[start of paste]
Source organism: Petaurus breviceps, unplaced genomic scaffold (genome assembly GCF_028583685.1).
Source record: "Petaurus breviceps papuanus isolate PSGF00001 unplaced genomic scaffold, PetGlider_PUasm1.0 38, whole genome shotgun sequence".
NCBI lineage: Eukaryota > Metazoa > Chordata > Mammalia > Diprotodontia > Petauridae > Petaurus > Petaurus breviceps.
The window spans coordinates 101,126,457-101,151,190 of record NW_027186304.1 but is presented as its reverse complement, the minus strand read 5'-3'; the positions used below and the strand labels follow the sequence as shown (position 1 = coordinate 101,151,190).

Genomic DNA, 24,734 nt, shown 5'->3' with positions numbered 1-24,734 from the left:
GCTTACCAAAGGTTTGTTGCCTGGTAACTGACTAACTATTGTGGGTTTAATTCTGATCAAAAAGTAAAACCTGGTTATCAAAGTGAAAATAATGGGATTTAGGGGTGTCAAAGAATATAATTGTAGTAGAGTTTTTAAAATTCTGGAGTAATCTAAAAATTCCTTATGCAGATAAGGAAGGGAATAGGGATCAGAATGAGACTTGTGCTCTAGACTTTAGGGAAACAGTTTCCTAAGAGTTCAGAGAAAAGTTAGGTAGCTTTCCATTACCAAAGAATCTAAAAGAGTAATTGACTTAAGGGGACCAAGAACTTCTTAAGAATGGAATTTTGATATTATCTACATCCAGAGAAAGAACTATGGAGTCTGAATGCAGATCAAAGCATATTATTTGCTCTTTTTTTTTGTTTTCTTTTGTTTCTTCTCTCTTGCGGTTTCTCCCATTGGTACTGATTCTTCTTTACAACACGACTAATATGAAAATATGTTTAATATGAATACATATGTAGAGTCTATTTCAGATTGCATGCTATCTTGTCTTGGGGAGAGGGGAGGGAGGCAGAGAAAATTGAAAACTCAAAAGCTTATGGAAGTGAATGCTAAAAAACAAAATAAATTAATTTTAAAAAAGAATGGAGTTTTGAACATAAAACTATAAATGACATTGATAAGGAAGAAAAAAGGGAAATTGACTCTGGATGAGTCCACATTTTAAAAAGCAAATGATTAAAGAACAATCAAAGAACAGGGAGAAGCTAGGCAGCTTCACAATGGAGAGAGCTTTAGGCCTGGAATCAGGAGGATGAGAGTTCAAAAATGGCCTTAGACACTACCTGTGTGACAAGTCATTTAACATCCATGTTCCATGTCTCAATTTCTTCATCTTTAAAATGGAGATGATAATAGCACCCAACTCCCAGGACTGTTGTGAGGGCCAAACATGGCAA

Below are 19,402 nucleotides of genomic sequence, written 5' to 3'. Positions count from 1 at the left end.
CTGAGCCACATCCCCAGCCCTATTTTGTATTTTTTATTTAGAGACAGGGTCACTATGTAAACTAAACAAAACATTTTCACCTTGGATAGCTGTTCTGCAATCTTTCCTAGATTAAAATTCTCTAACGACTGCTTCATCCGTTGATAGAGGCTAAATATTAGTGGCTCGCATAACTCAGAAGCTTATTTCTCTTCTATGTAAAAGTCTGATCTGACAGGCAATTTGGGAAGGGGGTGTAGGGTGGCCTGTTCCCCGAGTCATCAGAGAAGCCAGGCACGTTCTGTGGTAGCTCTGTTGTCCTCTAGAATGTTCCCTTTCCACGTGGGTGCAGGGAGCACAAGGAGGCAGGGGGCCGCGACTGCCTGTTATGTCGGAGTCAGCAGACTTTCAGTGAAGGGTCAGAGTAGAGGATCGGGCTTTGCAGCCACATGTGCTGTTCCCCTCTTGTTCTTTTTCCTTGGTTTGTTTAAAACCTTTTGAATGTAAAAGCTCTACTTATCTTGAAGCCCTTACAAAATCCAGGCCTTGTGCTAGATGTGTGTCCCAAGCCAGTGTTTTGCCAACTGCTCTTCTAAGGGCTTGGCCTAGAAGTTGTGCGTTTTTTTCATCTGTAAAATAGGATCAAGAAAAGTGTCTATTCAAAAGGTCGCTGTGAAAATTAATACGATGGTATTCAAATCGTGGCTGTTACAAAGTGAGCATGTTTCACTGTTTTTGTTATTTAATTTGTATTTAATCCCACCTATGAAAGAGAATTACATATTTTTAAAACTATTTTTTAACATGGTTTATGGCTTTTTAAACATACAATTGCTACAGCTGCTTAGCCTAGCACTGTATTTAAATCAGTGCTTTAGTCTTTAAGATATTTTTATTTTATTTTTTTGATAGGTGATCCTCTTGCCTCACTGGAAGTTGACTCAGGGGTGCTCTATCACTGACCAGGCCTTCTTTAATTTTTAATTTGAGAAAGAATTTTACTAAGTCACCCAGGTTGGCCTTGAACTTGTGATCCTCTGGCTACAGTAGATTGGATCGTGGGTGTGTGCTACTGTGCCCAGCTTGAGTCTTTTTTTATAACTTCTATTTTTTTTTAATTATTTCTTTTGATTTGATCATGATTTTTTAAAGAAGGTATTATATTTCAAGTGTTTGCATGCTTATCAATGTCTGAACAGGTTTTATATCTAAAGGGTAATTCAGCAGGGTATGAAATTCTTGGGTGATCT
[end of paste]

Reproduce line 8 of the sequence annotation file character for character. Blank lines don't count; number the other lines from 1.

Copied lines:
CTGAGCCACATCCCCAGCCCTATTTTGTATTTTTTATTTAGAGACAGGGTCACTATGTAAACTAAACAAAACATTTTCACCTTGGATAGCTGTTCTGCAATCTTTCCTAGATTAAAATTCTCTAACGACTGCTTCATCCGTTGATAGAGGCTAAATATTAGTGGCTCGCATAACTCAGAAGCTTATTTCTCTTCTATGTAAAAGTCTGATCTGACAGGCAATTTGGGAAGGGGGTGTAGGGTGGCCTGTTCCCCGAGTCATCAGAGAAGCCAGGCACGTTCTGTGGTAGCTCTGTTGTCCTCTAGAATGTTCCCTTTCCACGTGGGTGCAGGGAGCACAAGGAGGCAGGGGGCCGCGACTGCCTGTTATGTCGGAGTCAGCAGACTTTCAGTGAAGGGTCAGAGTAGAGGATCGGGCTTTGCAGCCACATGTGCTGTTCCCCTCTTGTTCTTTTTCCTTGGTTTGTTTAAAACCTTTTGAATGTAAAAGCTCTACTTATCTTGAAGCCCTTACAAAATCCAGGCCTTGTGCTAGATGTGTGTCCCAAGCCAGTGTTTTGCCAACTGCTCTTCTAAGGGCTTGGCCTAGAAGTTGTGCGTTTTTTTCATCTGTAAAATAGGATCAAGAAAAGTGTCTATTCAAAAGGTCGCTGTGAAAATTAATACGATGGTATTCAAATCGTGGCTGTTACAAAGTGAGCATGTTTCACTGTTTTTGTTATTTAATTTGTATTTAATCCCACCTATGAAAGAGAATTACATATTTTTAAAACTATTTTTTAACATGGTTTATGGCTTTTTAAACATACAATTGCTACAGCTGCTTAGCCTAGCACTGTATTTAAATCAGTGCTTTAGTCTTTAAGATATTTTTATTTTATTTTTTTGATAGGTGATCCTCTTGCCTCACTGGAAGTTGACTCAGGGGTGCTCTATCACTGACCAGGCCTTCTTTAATTTTTAATTTGAGAAAGAATTTTACTAAGTCACCCAGGTTGGCCTTGAACTTGTGATCCTCTGGCTACAGTAGATTGGATCGTGGGTGTGTGCTACTGTGCCCAGCTTGAGTCTTTTTTTATAACTTCTATTTTTTTTTAATTATTTCTTTTGATTTGATCATGATTTTTTAAAGAAGGTATTATATTTCAAGTGTTTGCATGCTTATCAATGTCTGAACAGGTTTTATATCTAAAGGGTAATTCAGCAGGGTATGAAATTCTTGGGTGATCT